Environment
1:00 pm
Wed July 18, 2012

Hot, Dry Conditions Halt Water Withdrawals from Susquehanna

Near-drought conditions persist throughout the Susquehanna River Basin, and businesses that usually take large amounts of water out of the system's streams and rivers are being told to stop.

It's mostly natural gas companies that have seen their water withdrawal permits suspended, but others got the kibosh as well: resorts, golf courses, a trout park and hatchery.

Susan Obleski of the Susquehanna River Basin Commission said the list of who can withdraw water from the Susquehanna River and its tributaries is constantly changing. On Monday, 64 permits were suspended. Obleski called it "somewhat of a peak." By Tuesday, that number had dropped to 57.

"We've been actually on a roller coaster ride actually, starting in February," said Obleski. "Some of the earliest suspension started in February."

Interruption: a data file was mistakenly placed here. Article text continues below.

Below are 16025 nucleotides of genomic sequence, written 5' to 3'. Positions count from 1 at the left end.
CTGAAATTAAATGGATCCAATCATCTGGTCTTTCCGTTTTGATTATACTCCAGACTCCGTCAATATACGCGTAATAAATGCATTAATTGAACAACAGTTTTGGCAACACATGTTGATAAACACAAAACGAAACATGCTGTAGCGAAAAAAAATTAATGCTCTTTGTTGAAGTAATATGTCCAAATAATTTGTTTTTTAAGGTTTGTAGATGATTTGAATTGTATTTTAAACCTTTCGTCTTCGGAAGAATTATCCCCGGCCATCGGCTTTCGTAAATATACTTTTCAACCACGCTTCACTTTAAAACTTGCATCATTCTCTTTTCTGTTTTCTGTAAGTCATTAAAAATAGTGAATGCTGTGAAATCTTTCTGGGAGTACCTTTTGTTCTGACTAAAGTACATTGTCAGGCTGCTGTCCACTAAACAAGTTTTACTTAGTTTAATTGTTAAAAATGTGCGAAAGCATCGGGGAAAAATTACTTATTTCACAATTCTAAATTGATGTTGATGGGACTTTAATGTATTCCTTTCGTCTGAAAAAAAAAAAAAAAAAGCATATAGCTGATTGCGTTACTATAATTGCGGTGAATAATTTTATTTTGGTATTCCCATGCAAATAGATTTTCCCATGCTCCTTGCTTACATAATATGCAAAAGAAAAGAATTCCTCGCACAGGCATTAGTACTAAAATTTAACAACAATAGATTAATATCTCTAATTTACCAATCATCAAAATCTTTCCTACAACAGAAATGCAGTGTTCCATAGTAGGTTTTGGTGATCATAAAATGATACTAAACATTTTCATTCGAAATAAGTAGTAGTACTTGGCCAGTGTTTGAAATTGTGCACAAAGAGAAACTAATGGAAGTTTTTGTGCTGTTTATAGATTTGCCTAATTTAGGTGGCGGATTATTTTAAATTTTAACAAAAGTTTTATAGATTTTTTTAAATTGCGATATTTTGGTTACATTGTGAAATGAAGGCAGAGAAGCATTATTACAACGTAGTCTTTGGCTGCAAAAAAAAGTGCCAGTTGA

The commission has automatic restrictions on siphoning water. They're called pass-by restrictions, referring to how much water must pass by the various withdrawal points throughout the basin. The restrictions are automatically triggered when tributary levels get too low.

"Because of the ongoing lack of normal precipitation amounts, streams and rivers are starting to drop. Some have been dropping for some time," said Obleski.

The SRBC doesn't have this problem every summer. Last year, the basin's stream and river levels were at record-breaking depths due to storms and flooding.

The withdrawal suspensions have affected more than 30 companies, including one in New York. Obleski said gas companies are "fully prepared" to deal with suspended water withdrawal permits when the river basin is in a "low flow period," because the SRBC's pass-by restrictions are so conservative.

"They do tend to kick in even long before any drought declarations are issued," she said. She added that restrictions kick in faster in northern Pennsylvania, where the Susquehanna's tributaries are smaller, although rainfall deficits are actually the most severe in the southernmost counties of the river basin.